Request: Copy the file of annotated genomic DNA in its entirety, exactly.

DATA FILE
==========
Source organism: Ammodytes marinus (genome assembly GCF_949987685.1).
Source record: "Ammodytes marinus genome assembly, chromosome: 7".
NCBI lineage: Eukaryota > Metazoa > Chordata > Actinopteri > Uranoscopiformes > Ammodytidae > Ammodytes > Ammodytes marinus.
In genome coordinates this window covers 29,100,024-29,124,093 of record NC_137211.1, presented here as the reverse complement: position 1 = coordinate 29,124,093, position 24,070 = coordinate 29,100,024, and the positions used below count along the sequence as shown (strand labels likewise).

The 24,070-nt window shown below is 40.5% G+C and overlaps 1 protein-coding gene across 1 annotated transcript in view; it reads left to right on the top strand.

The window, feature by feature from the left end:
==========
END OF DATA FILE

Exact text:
Source organism: Ammodytes marinus (genome assembly GCF_949987685.1).
Source record: "Ammodytes marinus genome assembly, chromosome: 7".
NCBI lineage: Eukaryota > Metazoa > Chordata > Actinopteri > Uranoscopiformes > Ammodytidae > Ammodytes > Ammodytes marinus.
In genome coordinates this window covers 29,100,024-29,124,093 of record NC_137211.1, presented here as the reverse complement: position 1 = coordinate 29,124,093, position 24,070 = coordinate 29,100,024, and the positions used below count along the sequence as shown (strand labels likewise).

The 24,070-nt window shown below is 40.5% G+C and overlaps 1 protein-coding gene across 1 annotated transcript in view; it reads left to right on the top strand.

The window, feature by feature from the left end: